2001-Tue Jan 24 12:11:22 MST 2017
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Every Sunday morning I run a 10K. And now that my Belgian Malinois pup, Violet, is 12 months old, her bone structure is sufficiently developed that this kind of long-ish run is both safe and salubrious for both of us. Well, usually, anyhow. Here’s what happened:
Miami drivers are notoriously in the habit of killing pedestrians. (South Florida ranks second in the nation in pedestrian deaths from vehicular “accidents.”) Which is why Violet and I run against traffic. At least we can see them coming, you know?
So there we were, running on a sidewalk next to a busy, two-lane, tree-lined street when a driver turning onto the busy road not only failed to stop at the sign, but also cut into the sidewalk to expedite her turn into traffic. We were inches from her bumper. Absorbed as she was on her cell phone, she never even looked in our direction.
Now, Violet is an agile pup, and I’m a woman in her 40s. You do the math and tell me whose reflexes kicked in first. To avoid the car (on her immediate left), Violet ran into me (running on her right), sending both of us tumbling onto the rocky swale and rolling over each other. The car never stopped.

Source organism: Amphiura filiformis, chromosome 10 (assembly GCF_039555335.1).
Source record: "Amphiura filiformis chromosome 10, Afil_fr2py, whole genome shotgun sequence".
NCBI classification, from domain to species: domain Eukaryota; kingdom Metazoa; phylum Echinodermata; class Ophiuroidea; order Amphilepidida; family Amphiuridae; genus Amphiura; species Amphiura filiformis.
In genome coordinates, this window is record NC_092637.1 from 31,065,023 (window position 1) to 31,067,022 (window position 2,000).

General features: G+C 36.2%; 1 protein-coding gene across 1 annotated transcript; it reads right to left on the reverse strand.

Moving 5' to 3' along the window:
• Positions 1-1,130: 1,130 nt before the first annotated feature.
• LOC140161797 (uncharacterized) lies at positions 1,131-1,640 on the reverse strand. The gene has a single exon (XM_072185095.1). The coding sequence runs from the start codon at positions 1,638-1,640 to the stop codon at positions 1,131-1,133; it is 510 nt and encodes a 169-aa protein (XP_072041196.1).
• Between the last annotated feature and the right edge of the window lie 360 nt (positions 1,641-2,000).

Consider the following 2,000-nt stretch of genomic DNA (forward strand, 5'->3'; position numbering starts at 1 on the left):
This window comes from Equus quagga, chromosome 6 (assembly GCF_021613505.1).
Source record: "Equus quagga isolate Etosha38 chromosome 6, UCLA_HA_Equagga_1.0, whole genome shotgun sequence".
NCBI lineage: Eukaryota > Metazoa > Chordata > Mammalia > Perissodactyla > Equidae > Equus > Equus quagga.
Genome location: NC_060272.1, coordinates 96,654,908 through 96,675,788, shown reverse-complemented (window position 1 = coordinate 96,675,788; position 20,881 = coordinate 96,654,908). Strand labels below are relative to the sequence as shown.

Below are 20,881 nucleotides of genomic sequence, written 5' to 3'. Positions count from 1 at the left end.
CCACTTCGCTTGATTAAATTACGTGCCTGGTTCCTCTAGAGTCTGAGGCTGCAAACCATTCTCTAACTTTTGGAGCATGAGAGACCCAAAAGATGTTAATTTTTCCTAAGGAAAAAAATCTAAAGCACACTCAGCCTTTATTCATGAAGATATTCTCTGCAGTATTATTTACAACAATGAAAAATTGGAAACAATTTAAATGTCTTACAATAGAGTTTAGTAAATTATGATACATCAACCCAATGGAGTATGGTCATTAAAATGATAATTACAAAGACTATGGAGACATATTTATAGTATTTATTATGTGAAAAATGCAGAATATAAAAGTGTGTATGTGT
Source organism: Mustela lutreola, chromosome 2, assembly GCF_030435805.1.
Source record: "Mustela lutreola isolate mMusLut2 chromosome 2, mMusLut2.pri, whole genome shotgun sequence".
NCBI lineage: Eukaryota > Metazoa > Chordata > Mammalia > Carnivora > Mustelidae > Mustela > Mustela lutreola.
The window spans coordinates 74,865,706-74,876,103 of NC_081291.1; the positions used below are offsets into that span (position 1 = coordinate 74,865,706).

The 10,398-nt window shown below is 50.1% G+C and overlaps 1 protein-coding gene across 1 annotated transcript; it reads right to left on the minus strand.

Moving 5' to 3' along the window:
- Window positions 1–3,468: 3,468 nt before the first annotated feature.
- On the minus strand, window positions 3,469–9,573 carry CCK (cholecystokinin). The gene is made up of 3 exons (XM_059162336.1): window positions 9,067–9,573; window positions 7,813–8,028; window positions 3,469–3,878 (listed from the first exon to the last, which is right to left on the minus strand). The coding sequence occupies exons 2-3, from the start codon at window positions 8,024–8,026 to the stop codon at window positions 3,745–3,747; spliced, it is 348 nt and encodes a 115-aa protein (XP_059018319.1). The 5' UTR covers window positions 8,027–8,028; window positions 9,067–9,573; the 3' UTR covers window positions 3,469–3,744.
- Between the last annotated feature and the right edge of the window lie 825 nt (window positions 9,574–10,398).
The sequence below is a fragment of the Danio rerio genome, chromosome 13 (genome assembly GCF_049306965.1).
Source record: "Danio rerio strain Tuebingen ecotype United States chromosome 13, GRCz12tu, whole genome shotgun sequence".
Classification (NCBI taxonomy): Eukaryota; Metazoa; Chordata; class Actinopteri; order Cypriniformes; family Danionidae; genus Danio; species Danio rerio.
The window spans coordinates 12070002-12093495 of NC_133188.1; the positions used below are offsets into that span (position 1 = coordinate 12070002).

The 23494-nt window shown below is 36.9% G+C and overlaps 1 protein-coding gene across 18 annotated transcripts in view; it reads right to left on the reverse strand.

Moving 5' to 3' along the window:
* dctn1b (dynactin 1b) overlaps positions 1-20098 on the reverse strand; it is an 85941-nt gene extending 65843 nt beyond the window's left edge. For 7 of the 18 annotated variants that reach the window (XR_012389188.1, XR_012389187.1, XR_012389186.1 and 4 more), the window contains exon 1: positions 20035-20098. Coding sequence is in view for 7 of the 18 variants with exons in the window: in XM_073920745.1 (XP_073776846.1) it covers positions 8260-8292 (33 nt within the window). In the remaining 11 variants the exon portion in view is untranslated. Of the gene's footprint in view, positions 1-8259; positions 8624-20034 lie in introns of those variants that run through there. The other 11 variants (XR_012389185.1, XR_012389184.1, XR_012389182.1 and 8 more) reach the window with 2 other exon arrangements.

Other drivers saw the whole thing and pulled over to ask if we needed help. But apart from getting bruised up from the rocks, twisting an ankle, wrenching my wrist (swollen only for a couple of days), and cracking the screen on my iPhone ($129, thank you very much!), we were fine.
Yep, we were lucky. Violet might’ve even saved me from a direct hit, sluggish reflexes and all that. But who knows what might’ve happened had the vehicle hit us. Violet would’ve almost certainly taken the brunt of it.
All of which got me to thinking (yet again!) about my legal rights in the event Violet had been injured in the accident. Assuming the driver had stopped, her insurance would’ve been liable for my injuries. But Violet’s?
Now there’s the rub. Ironically, the driver would’ve had to pay for my iPhone and our hospital bills (Violet’s, too), but had Violet been killed, I would’ve had limited legal restitution.
Which brings me straight to the point of this post: How much are our pets really worth? More specifically, how much are they worth within the context of our culture and our current legal system?
After all, as many animal welfare advocates argue, pets shouldn’t be treated like iPhones. Given our emotional investment in their well-being, they’re neither disposable nor replaceable. That is to say, they’re increasingly regarded as having what our laws call “intrinsic value.”
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